China Mieville's Railsea has all the trappings of successful YA novel—a young, likeable protagonist in Sham Ap Soorap, a detailed and fantastic world, imaginative and unique monsters, and a quest for a faraway and mythical land. But, as usual, Mieville is up to something more than a fluffy YA tale meant to be consumed by masses of junior high students who cut their teeth on Harry Potter and Hunger Games. In fact, Mieville probably alienates his target audience on the first few pages with his decision to replace the word 'and' with an ampersand—a decision that's cleverly explained two hundred or so pages in. If that doesn't turn off your average seventh grader, Mieville's refusal to allow his readers to get their bearings in his world probably will.
I spent about 25 pages wondering what the hell was going on. There was talk of meat islands. Trains that seemed to function more as sailing vessels. Weird names (Sham Ap Soorap, Captain Abacat Naphi). References to Moby Dick. Giant, mutated moles. It's enough to make your head spin.
I stuck with it, and I'm glad I did. Mieville—as always—rewards his readers' patience. The titular railsea is an ocean of dry earth where giant burrowing animals roam like Great Whites. It's covered by a complex and seemingly endless rail system that allows crews to hunt these giant burrowing animals much like Ahab hunted Moby Dick.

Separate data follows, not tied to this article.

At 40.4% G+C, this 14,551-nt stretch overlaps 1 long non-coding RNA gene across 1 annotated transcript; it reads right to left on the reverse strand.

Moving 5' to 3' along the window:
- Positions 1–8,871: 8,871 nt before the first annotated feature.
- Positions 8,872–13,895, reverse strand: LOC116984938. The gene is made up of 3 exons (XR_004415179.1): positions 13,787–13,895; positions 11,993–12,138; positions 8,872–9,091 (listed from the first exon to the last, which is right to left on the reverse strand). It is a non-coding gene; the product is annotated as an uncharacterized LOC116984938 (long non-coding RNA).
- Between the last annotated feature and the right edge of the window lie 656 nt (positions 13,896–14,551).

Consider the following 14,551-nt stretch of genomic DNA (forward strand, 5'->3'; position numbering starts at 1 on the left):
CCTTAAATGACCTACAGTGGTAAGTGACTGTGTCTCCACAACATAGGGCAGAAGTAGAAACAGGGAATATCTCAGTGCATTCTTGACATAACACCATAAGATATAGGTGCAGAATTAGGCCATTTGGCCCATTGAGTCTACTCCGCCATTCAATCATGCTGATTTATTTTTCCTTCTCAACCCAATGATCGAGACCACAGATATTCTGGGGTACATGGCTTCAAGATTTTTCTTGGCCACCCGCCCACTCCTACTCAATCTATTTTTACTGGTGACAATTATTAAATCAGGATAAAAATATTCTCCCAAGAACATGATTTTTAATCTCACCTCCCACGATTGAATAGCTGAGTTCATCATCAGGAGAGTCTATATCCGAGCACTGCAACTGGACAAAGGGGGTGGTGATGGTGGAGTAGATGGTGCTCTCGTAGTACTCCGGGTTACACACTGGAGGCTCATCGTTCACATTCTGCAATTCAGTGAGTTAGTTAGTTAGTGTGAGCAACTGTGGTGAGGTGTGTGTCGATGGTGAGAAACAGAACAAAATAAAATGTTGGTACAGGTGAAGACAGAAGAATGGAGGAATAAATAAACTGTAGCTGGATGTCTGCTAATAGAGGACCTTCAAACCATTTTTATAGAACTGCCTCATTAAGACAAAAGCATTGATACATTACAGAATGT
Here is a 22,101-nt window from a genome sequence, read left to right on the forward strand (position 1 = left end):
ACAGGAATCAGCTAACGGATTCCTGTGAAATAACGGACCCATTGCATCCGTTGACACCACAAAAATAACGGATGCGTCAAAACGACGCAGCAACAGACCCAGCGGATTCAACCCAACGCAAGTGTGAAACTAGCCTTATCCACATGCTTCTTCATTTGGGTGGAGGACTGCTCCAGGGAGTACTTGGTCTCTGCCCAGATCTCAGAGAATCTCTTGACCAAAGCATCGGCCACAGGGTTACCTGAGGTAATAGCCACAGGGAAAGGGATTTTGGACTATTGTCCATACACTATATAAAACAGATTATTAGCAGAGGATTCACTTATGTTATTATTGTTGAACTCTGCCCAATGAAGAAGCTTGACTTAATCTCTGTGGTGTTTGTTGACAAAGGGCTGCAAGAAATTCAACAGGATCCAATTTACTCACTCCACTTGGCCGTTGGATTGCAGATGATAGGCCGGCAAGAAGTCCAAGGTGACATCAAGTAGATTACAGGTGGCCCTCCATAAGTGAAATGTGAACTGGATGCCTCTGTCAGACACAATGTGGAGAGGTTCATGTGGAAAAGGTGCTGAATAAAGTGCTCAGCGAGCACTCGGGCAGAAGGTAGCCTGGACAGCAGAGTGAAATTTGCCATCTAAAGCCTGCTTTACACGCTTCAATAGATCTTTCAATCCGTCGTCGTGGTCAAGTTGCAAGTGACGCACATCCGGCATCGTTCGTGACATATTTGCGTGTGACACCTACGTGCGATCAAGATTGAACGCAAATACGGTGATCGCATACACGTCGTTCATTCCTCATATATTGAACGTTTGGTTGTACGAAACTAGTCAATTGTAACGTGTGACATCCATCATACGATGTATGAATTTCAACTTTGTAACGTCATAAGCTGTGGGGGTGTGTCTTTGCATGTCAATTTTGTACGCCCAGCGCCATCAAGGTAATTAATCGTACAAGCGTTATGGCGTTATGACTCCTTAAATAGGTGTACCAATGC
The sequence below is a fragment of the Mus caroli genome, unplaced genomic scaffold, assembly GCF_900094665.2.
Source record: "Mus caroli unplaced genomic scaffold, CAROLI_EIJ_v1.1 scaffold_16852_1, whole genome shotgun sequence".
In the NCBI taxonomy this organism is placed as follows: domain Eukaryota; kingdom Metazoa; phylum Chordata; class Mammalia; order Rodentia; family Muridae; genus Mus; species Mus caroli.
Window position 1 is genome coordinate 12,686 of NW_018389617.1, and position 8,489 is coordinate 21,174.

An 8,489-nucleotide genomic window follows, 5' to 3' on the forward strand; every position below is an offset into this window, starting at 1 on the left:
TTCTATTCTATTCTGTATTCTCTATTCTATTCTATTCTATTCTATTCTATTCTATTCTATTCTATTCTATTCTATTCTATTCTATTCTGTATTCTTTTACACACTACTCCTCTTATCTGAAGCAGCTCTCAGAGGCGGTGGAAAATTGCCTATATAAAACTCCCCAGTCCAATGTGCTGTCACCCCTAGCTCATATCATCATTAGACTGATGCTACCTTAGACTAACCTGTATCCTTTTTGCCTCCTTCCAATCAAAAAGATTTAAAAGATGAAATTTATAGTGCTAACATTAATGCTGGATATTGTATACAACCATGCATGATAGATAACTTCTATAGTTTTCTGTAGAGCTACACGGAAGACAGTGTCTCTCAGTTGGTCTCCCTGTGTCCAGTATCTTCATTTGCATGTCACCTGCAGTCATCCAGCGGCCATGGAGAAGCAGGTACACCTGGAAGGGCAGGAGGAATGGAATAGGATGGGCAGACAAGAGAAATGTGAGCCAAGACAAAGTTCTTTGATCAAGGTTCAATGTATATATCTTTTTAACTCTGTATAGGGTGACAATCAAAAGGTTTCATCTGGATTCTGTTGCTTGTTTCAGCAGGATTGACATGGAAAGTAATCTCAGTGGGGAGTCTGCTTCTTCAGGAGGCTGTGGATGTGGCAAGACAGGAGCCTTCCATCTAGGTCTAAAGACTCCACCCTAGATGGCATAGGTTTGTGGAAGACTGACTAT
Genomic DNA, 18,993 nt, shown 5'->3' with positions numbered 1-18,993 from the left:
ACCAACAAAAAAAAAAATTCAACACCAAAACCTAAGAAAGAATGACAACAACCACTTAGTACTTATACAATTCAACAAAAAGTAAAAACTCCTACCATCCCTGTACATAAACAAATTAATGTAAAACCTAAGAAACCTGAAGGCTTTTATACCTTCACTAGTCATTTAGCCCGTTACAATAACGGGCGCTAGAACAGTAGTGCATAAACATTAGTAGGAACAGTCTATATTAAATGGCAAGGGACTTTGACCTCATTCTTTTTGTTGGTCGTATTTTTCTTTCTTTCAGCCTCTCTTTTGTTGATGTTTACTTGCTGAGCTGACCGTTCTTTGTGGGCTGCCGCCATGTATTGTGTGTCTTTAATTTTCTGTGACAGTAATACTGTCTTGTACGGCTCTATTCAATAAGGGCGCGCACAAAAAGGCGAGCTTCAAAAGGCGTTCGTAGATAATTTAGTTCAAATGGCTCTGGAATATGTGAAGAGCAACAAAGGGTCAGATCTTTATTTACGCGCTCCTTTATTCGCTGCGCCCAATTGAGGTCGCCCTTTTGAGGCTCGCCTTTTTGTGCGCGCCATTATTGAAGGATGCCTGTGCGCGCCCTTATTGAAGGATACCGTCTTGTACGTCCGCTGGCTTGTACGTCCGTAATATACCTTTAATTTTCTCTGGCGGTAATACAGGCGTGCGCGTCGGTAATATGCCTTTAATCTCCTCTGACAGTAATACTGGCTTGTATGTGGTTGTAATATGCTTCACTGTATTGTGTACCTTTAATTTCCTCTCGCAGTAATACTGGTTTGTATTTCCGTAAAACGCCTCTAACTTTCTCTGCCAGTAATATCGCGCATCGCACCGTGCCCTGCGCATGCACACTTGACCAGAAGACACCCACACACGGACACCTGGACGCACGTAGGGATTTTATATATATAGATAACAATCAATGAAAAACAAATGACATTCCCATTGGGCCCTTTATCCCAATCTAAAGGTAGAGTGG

When Sham discovers mysterious photographs that suggest the rail system actually ends—an unthinkable thought—he sets forth on an adventure to discover what's at the end of the line. Throughout the ensuing adventure, Mieville inserts small paragraphs that address the reader directly and provide tidbits of useful background information or speculate on the nature of narrative. Heady stuff for YA readers.
What's at the end of the line is one part remarkable and one part disappointing. This is typical Mieville, and I'm now convinced he does it on purpose as some sort of commentary on reader expectations. One thing's for sure: China Mieville is one of the most imaginative writers out there. The man probably has more amazing ideas before his morning coffee is warm than I do in a whole year.
After reading Railsea, I had the distinct impression that this novel was Mieville taking something of a break—a 400+ page, wildly inventive, never obvious, rollicking break. And what he achieves on break is what most writers strive a lifetime to create.
Railsea comes out on May 15. But don't buy it for the average middle schooler—chances are that it will be met with disappointment. Buy it for yourself.